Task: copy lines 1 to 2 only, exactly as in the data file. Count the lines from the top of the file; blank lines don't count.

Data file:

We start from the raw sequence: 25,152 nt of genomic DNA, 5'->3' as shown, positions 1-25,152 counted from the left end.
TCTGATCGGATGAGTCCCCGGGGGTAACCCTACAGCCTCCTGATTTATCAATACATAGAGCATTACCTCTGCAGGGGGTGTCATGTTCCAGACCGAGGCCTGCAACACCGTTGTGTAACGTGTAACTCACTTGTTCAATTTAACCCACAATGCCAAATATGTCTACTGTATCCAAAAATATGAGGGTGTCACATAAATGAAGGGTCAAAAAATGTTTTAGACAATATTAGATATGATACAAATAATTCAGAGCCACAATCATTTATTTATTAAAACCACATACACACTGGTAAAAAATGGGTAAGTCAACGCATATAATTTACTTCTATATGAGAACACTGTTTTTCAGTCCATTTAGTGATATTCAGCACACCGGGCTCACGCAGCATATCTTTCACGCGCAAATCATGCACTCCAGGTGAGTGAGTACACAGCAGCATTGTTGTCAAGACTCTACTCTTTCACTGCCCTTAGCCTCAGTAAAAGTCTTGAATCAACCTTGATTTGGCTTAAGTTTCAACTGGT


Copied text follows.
We start from the raw sequence: 25,152 nt of genomic DNA, 5'->3' as shown, positions 1-25,152 counted from the left end.
TCTGATCGGATGAGTCCCCGGGGGTAACCCTACAGCCTCCTGATTTATCAATACATAGAGCATTACCTCTGCAGGGGGTGTCATGTTCCAGACCGAGGCCTGCAACACCGTTGTGTAACGTGTAACTCACTTGTTCAATTTAACCCACAATGCCAAATATGTCTACTGTATCCAAAAATATGAGGGTGTCACATAAATGAAGGGTCAAAAAATGTTTTAGACAATATTAGATATGATACAAATAATTCAGAGCCACAATCATTTATTTATTAAAACCACATACACACTGGTAAAAAATGGGTAAGTCAACGCATATAATTTACTTCTATATGAGAACACTGTTTTTCAGTCCATTTAGTGATATTCAGCACACCGGGCTCACGCAGCATATCTTTCACGCGCAAATCATGCACTCCAGGTGAGTGAGTACACAGCAGCATTGTTGTCAAGACTCTACTCTTTCACTGCCCTTAGCCTCAGTAAAAGTCTTGAATCAACCTTGATTTGGCTTAAGTTTCAACTGGT